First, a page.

Within the first 25 kms of arriving in Greece I have come across cows roaming free beside the road, a herd of goats in the middle of it, stupid dogs chasing trucks and a lot of roadside shrines. My guidebook informs me that they are not all indicators of road accidents. Some are marking the route to a nearby church or monastery, while others are in thanks to answered prayers or lucky escapes. However, having had first-hand experience of Greek driving habits, I’m not sure that I agree.
Firstly, the Greeks will park anywhere – sometimes a metre from the kerb or even in the middle of the road. On blind bends, while they have a quick coffee or directly outside Lidl, even though there is a perfectly good, empty car park a few metres away.
Secondly, all speed limits and road markings are completely ignored. It’s apparently fine to overtake despite the bends in the road and the double white lines along the centre. No one bothers to stop and check for traffic at junctions and, if you are a bit slower than the average Greek, you are expected to drive on the hard shoulder so they can pass you.
Finally, the Greek road system is being completely overhauled, and has been for the last 15 years thanks to EU funding. A new motorway across northern Greece cuts through the mountains and others provide fast links to Athens. However, expect to pay for this privilege through tolls and expect all the other alternative routes to be completely unmaintained and occasionally dangerous. If time is more important than money then take the motorways and the impressive suspension bridge from the mainland to the Peloponnese, otherwise there’s still a ferry operating for half the cost, and the free minor roads are a lot more scenic.
Having arrived in Greece from Italy, where the coffee is amazing, I’m finding it hard to get a decent latte. Even when the cafes have proper espresso machines, staff don’t really know how to use them. They also like their coffee very strong and very sweet. When I asked for no sugar at one café the barista decided to add condensed milk instead! It’s also impossible to enjoy a cup of coffee inside the cafes because there will always be some local guys sitting there smoking, It seems that EU non-smoking regulations have yet to reach Greece.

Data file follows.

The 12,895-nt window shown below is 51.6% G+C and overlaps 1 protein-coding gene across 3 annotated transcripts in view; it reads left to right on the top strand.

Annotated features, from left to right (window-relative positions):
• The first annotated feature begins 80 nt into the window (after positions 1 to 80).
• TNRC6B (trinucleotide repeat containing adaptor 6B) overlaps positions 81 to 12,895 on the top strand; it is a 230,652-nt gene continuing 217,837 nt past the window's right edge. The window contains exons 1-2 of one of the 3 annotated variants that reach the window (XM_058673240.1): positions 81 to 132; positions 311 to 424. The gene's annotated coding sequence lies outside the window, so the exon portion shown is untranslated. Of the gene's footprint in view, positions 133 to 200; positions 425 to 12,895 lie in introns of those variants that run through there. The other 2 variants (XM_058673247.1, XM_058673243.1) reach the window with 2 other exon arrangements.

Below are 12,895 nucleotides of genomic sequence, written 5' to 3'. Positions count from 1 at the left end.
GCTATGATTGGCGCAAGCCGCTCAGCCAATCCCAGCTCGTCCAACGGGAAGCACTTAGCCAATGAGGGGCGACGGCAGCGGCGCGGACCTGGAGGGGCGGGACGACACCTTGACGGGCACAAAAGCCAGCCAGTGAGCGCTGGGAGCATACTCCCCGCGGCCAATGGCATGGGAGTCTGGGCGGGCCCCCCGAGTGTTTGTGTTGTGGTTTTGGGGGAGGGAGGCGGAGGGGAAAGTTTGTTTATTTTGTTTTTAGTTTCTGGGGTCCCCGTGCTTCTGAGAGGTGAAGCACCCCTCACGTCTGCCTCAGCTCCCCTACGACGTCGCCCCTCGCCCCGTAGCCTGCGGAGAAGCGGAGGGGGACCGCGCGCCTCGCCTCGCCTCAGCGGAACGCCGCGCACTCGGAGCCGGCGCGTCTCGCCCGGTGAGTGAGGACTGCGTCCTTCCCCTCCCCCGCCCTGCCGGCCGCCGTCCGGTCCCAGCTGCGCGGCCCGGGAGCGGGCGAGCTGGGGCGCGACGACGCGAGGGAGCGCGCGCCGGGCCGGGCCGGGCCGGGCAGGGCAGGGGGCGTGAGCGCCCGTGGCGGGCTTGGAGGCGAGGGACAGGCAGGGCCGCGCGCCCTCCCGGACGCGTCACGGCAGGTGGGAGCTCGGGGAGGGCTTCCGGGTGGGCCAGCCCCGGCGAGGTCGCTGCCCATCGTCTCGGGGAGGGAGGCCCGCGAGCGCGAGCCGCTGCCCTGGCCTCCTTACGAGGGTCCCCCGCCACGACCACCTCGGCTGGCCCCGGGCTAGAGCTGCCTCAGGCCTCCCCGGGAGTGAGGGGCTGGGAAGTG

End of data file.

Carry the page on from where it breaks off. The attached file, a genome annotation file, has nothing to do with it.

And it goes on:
Visiting Greece out of season has its benefits. There are no crowds, very little traffic and entry to the tourist sites is reduced. On the minus side, some of the sites are closed, or partially closed, as are many of the tavernas, hotels and campsites. Tavernas don’t really operate a menu out of season and there’s limited choice on offer but it’s still pretty amazing and I often wonder if I’m getting a share of the owner’s lunch. Another bonus is that I can pretty much park up anywhere for the night and nobody cares. I’m finding that the car parks at archaeological sites and small ports are the best spots though they are often frequented by stray dogs which howl through the night.
So far the weather has been great, if a little on the cool side overnight, though I’m not sure for how long it will remain dry. The scenery is stunning. Pine covered mountains with deep gorges, valleys filled with olive groves and coastal tamarisk trees bent over by the wind. Sadly, the locals don’t seem to care about their countryside as I frequently find laybys strewn with litter and often illegally dumped building waste.